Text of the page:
Long before “sustainable” became a buzzword, intellectuals wondered how long industrial society could survive. In “The Idea of Decline in Western History,” after surveying predictions from the mid-19th century until today, the historian Arthur Herman identifies two consistently dominant schools of thought.
The first school despairs because it foresees inevitable ruin. The second school is hopeful — but only because these intellectuals foresee ruin, too, and can hardly wait for the decadent modern world to be replaced by one more to their liking. Every now and then, someone comes along to note that society has failed to collapse and might go on prospering, but the notion is promptly dismissed in academia as happy talk from a simpleton. Predicting that the world will not end is also pretty good insurance against a prolonged stay on the best-seller list. Have you read Julian Simon’s “The State of Humanity”? Indur Goklany’s “The Improving State of the World”? Gregg Easterbrook’s “Sonic Boom”?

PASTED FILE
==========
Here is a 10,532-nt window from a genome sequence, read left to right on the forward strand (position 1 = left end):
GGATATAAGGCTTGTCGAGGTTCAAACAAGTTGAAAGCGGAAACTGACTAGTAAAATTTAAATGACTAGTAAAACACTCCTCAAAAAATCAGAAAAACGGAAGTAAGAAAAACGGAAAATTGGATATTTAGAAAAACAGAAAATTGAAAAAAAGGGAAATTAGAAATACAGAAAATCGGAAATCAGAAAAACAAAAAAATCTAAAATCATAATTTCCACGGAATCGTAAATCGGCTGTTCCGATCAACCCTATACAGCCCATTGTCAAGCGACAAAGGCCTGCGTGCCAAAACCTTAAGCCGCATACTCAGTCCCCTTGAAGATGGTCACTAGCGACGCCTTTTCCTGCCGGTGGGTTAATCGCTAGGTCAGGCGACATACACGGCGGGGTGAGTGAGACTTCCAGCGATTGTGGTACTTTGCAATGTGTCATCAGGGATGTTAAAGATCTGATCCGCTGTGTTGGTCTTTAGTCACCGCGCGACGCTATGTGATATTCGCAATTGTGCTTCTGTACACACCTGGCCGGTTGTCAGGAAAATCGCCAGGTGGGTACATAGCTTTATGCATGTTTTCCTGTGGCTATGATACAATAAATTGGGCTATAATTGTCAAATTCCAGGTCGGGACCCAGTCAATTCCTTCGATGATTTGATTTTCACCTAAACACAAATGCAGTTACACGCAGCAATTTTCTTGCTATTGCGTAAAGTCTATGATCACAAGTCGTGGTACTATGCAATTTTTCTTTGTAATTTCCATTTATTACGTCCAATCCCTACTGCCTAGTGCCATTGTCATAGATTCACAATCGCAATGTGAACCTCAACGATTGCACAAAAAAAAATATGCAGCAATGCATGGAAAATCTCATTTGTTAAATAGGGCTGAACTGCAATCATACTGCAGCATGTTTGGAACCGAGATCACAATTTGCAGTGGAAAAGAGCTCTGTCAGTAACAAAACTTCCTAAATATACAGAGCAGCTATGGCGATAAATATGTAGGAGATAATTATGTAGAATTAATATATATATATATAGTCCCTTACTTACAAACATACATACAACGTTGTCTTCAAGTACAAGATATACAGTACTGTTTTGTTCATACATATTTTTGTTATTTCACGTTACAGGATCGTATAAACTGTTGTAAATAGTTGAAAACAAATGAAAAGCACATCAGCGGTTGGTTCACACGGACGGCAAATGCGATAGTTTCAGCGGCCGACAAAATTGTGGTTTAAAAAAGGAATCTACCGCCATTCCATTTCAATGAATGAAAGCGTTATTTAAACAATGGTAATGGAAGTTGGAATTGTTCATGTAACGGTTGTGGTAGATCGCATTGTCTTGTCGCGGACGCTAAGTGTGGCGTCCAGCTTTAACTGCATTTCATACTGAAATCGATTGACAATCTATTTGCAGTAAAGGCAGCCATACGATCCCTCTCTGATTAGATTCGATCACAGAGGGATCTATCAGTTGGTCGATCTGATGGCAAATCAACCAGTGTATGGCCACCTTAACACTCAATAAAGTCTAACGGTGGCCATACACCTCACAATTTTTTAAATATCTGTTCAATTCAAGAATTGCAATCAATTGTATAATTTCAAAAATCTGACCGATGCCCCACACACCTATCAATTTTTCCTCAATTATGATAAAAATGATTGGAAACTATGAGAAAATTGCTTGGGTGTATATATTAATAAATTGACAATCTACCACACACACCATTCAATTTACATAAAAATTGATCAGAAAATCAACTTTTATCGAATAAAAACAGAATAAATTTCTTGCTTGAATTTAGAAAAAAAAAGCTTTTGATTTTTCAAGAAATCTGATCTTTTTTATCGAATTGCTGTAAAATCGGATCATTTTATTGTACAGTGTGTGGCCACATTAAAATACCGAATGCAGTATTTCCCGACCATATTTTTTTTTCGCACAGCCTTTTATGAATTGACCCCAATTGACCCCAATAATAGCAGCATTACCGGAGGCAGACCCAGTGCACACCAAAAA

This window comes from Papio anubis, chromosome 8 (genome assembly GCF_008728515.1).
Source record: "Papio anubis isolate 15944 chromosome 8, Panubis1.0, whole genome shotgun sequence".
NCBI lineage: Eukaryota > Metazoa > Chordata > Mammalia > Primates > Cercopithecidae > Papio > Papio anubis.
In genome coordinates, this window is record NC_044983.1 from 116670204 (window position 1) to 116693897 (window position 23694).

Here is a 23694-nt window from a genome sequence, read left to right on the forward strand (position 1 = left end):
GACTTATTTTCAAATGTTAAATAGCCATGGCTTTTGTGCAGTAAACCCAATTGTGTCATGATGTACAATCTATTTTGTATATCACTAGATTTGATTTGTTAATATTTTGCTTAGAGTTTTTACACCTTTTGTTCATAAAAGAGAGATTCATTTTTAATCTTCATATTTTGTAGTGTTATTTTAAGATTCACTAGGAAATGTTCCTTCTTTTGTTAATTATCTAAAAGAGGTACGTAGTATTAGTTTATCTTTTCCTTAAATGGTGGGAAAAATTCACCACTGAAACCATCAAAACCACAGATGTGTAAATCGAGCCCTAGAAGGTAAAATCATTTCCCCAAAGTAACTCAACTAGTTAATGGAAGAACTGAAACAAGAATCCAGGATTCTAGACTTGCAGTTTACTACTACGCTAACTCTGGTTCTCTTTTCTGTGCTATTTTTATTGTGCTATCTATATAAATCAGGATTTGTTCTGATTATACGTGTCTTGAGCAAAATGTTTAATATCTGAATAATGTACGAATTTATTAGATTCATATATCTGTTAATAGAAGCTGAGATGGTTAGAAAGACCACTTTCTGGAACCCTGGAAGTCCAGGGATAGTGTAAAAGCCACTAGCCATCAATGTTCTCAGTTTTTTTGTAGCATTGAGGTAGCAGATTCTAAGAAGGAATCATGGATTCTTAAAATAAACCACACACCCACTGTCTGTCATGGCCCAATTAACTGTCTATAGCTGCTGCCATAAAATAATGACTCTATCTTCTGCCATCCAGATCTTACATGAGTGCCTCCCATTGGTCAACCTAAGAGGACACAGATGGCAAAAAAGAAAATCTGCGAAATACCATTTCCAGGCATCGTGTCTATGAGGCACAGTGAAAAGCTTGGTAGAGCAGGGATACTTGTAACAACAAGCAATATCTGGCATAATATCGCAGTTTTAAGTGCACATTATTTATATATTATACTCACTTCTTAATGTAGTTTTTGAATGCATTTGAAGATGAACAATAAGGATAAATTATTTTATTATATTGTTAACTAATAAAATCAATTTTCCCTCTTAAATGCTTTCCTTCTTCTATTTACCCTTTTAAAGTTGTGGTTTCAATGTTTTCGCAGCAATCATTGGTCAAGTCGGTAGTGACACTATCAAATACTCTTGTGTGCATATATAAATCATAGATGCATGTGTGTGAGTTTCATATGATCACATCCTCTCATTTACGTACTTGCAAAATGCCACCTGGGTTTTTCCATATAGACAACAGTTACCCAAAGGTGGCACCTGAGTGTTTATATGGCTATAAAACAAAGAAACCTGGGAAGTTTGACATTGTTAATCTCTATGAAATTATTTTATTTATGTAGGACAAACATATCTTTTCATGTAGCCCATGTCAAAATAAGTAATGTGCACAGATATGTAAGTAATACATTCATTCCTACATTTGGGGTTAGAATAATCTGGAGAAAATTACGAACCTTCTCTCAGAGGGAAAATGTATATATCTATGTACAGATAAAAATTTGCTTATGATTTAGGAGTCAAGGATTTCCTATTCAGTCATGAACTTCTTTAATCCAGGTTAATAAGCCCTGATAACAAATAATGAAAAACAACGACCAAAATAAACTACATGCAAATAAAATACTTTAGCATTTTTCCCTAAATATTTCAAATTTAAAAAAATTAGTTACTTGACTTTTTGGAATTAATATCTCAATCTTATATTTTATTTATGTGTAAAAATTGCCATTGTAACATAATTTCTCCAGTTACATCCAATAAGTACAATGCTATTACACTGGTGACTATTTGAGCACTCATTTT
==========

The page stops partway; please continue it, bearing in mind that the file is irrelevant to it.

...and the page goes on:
Good books all, and so is the newest addition to this slender canon, “The Rational Optimist,” by Matt Ridley. It does much more than debunk the doomsaying. Dr. Ridley provides a grand unified theory of history from the Stone Age to the better age awaiting us in 2100.
Our progress is unsustainable, he argues, only if we stifle innovation and trade, the way China and other empires did in the past. Is that possible? Well, European countries are already banning technologies based on the precautionary principle requiring advance proof that they’re risk-free. Americans are turning more protectionist and advocating byzantine restrictions like carbon tariffs. Globalization is denounced by affluent Westerners preaching a return to self-sufficiency.
But with new hubs of innovation emerging elsewhere, and with ideas spreading faster than ever on the Internet, Dr. Ridley expects bottom-up innovators to prevail. His prediction for the rest of the century: “Prosperity spreads, technology progresses, poverty declines, disease retreats, fecundity falls, happiness increases, violence atrophies, freedom grows, knowledge flourishes, the environment improves and wilderness expands.”